and a January 17, 2017 mediation, the parties were unable to
come to an agreement regarding additional damages the Machado
Partnership contends it suffered during the litigation, such
as diminution of value of the Property resulting from timber
taken by the O'Berrys.
January 30, 2017, Stewart filed the instant suit, seeking a
declaration that its payment of the Machado Partnership's
attorney fees had satisfied its obligations under the policy.
On April 20, 2017, the Machado Partnership filed its
counterclaim, asserting claims for breach of contract (Count
I) and statutory bad faith (Count II). By way of the instant
motion, Stewart seeks dismissal of Count II.
Rule of Civil Procedure 8(a)(2) requires “a short and
plain statement of the claim showing that the pleader is
entitled to relief” so as to give the defendant fair
notice of what the claim is and the grounds upon which it
rests, Conley v. Gibson, 355 U.S. 41, 47, 78 S.Ct.
99, 103, 2 L.Ed.2d 80 (1957), overruled on other
grounds, Bell Atlantic Corp. v. Twombly, 550
U.S. 544, 127 S.Ct. 1955, 167 L.Ed.2d 929 (2007). A Rule
12(b)(6) motion to dismiss for failure to state a claim
merely tests the sufficiency of the complaint; it does not
decide the merits of the case. Milbum v. United
States, 734 F.2d 762, 765 (11th Cir.1984). In ruling on
a motion to dismiss, the Court must accept the factual
allegations as true and construe the complaint in the light
most favorable to the plaintiff. SEC v. ESM Group,
Inc., 835 F.2d 270, 272 (11th Cir.1988). The Court must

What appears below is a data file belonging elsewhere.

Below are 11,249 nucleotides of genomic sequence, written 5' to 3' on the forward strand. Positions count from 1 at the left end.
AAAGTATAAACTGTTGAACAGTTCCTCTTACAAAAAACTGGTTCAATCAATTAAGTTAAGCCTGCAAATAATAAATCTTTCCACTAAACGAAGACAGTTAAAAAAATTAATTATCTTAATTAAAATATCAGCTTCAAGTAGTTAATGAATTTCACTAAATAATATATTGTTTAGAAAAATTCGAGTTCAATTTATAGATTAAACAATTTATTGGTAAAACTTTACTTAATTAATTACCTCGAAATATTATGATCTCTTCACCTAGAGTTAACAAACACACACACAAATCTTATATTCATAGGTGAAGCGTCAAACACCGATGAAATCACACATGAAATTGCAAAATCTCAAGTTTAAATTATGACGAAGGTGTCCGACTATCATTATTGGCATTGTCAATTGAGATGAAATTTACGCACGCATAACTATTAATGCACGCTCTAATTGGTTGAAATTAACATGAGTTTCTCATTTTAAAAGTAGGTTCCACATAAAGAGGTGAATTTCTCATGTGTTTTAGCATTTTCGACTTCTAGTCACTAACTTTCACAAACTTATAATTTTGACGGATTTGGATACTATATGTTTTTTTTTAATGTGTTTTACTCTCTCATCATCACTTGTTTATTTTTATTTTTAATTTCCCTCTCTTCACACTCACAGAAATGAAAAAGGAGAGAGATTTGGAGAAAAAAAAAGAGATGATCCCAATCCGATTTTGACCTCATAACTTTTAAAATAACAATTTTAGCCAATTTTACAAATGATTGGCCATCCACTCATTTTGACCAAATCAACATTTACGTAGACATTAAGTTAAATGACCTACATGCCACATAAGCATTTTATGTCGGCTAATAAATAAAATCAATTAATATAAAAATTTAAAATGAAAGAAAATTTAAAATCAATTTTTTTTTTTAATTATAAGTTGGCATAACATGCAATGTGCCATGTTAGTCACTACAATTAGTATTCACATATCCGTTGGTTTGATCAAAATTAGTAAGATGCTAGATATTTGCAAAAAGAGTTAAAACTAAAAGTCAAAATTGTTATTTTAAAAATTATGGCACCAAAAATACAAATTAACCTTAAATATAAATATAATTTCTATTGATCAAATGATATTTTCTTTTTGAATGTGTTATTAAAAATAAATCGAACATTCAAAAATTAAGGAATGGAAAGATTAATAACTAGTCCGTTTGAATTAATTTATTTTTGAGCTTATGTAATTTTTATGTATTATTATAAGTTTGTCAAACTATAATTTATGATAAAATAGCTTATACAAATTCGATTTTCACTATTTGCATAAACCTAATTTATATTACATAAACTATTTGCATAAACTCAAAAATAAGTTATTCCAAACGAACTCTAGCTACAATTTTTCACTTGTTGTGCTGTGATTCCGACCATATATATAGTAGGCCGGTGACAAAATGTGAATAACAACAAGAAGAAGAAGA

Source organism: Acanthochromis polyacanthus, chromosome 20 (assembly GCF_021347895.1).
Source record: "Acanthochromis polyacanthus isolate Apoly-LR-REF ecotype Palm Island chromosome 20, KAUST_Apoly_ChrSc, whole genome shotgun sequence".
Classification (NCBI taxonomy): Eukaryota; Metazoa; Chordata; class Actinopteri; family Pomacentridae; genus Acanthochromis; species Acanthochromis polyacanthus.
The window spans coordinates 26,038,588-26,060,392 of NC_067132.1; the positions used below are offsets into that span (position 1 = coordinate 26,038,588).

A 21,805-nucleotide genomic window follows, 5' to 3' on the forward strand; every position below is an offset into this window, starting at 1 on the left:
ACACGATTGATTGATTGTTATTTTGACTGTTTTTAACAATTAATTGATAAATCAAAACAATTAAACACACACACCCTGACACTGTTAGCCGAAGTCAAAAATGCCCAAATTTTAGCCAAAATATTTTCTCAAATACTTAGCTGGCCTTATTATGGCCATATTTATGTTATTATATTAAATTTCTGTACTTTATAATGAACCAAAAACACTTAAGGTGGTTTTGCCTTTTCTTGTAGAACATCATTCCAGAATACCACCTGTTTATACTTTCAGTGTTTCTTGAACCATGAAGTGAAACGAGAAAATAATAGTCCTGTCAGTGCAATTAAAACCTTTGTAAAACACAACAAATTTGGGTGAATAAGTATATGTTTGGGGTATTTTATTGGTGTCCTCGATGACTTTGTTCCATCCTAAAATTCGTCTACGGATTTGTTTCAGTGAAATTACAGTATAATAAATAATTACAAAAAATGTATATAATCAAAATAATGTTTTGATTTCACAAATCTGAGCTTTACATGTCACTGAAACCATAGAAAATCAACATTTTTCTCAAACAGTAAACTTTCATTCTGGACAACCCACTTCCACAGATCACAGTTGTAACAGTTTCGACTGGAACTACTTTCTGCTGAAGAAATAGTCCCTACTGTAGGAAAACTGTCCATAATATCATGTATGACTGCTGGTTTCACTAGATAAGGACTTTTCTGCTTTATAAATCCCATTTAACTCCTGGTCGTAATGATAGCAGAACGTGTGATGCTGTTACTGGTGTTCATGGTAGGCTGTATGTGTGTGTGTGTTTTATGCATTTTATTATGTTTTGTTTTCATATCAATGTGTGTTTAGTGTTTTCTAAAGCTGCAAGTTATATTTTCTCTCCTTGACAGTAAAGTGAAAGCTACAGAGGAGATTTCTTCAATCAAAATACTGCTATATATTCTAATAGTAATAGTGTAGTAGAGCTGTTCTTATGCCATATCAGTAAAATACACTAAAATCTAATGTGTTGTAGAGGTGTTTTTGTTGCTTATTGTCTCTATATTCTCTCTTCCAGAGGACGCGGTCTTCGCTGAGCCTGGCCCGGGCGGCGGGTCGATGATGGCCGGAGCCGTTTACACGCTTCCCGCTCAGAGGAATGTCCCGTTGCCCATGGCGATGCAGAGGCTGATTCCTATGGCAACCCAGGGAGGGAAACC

also limit its consideration to the pleadings and any
exhibits attached thereto. Fed.R.Civ.P. 10(c); see also
GSW, Inc. v. Long County, Ga., 999 F.2d 1508, 1510 (11th
plaintiff must provide enough factual allegations to raise a
right to relief above the speculative level,
Twombly, 550 U.S. at 555, 127 S.Ct. at 1966, and to
indicate the presence of the required elements, Watts v.
Fla. Int'l Univ., 495 F.3d 1289, 1302 (11th Cir.
2007). Conclusory allegations, unwarranted factual deductions
or legal conclusions masquerading as facts will not prevent
dismissal. Davila v. Delta Air Lines, Inc., 326 F.3d
1183, 1185 (11th Cir. 2003).
Ashcroft v. Iqbal, 556 U.S. 662, 129 S.Ct. 1937, 173
L.Ed.2d 868 (2009), the Supreme Court explained that a
complaint need not contain detailed factual allegations,
“but it demands more than an unadorned,
the-defendant-unlawfully-harmed-me accusation. A pleading
that offers labels and conclusions or a formulaic recitation
of the elements of a cause of action will not do. Nor does a
complaint suffice if it tenders naked assertions devoid of
further factual enhancement.” Id. at 1949
(internal citations and quotations omitted). “[W]here
the well-pleaded facts do not permit the court to infer more
than the mere possibility of misconduct, the complaint has
alleged - but it has not ‘show[n]' - ‘that
the plaintiff is entitled to relief.'” Id.
at 1950 (quoting Fed.R.Civ.P. 8(a)(2)).
Machado Partnership asserts its bad faith claim pursuant to
Fla. Stat. § 624.155(1)(b)(1), ...